Refining Use Continues Near Capacity

In this week’s report:

  • Libyan exports advance despite conflict in Tripoli
  • Economic statistics confirm improving economy
  • The US is approaching Saudi Arabia and Russia’s top producing level.
  • Additions to natural gas stocks will have to average 122 Bcf weekly to match the average five-year average peak injection.


Al pic 2009_cropped


Alan Levine
Chairman, Powerhouse


Table covers crude oil and principal products. Other products, including residual fuel oil and “other oils” are not shown, and changes in the stocks of these products are reflected in “Total Petroleum Products.” Statistics Source: Energy Information Administration “Weekly Petroleum Status Report” available at

The Matrix

The geopolitical situation has hardly clarified. Reports of heavy fighting in Tripoli do not appear to have interfered with renewed export activity. According to press reports, Libyan oil output has risen to 600,000 barrels daily and exports are continuing from Es Sider terminal.
The weather forecasters are dipping their toes into the early winter projection contest. The Farmers’ Almanac, in publication for 198 years, correctly predicted last winter’s polar vortex and cold. The Almanac projects “colder-than-normal and wetter-than-usual weather for three-quarters of the country east of the Rocky Mountains. Drought-stricken California, along with the Pacific Northwest, will see normal precipitation and cool temperatures this winter.”
Economic statistics confirm improving conditions in the United States. “Orders for U.S. durable goods jumped in July by the most on record, while consumer confidence reached the highest level in almost seven years. The Conference Board’s sentiment gauge rose to 92.4, the highest since October 2007, from a revised 90.3 a month earlier,” according to press reports.

Supply/Demand Balances

Supply/demand data in the United States for the week ending August 22, 2014 were released by the Energy Information Administration.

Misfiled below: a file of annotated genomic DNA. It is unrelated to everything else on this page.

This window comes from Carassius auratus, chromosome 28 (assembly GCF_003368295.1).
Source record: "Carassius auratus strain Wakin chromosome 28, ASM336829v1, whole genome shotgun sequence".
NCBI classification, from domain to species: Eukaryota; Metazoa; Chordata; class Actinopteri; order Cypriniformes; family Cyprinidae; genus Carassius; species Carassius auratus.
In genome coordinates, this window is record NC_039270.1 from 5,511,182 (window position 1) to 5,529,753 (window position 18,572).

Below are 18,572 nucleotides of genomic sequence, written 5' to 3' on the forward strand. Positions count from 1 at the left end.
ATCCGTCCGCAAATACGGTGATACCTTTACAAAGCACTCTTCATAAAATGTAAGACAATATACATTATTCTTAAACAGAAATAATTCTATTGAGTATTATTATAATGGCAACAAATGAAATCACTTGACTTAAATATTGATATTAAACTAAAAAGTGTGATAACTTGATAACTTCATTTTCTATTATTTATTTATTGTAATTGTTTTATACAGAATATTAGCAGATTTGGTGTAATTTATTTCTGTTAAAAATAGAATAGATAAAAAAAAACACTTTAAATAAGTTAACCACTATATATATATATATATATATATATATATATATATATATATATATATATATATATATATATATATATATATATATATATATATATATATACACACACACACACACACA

Total commercial stocks of petroleum rose, adding 1.4 million net barrels last week. Crude oil declines accounted for 2.1 million barrels. Distillate fuel oil stocks increased 1.3 million barrels. Reductions were seen in gasoline and fuel ethanol. Total supplies of crude oil and products stand at 1.123 billion barrels of oil. Current supply of all oils has moved ahead of last year by 3.5 million barrels.

Commercial crude oil stocks were 360.5 million barrels during the report week. The draw continues the reduction of supplies that began in early May when crude oil stocks were at 397.6 million barrels. Stocks are now 1.6 million barrels lower than last year at this time. The failure to build stocks reflects the high intensity of refinery demand for crude oil, now a feature of the market.

Virtually the entire decline occurred on the Gulf Coast where stocks fell 2.1 million barrels. Stocks at Cushing, OK were up 0.5 million barrels, moving to 20.7 million barrels. The reductions that had drained stocks from Cushing earlier this year bottomed late in July at 17.9 million barrels.
Crude oil imports rose 174,000 barrels daily during the report week, averaging 7.6 million barrels daily. Imports are down 5.1 per cent from the same four-week period last year.

U.S. crude oil production held 8.6 million barrels a day according to the latest report. The New York Times reported, “The United States now accounts for 10 percent of the world’s oil production. As it sharply curtails imports from countries like Angola and Nigeria, those producers are then compelled to sell their oil to China and other Asian markets at steep discounts, compounding the impact of American production on world markets.”



Refinery utilization rates were 93.5 percent. Utilization rose only 0.1 percentage points nationally, but Midwest facilities operated at 95.3 per cent of capacity.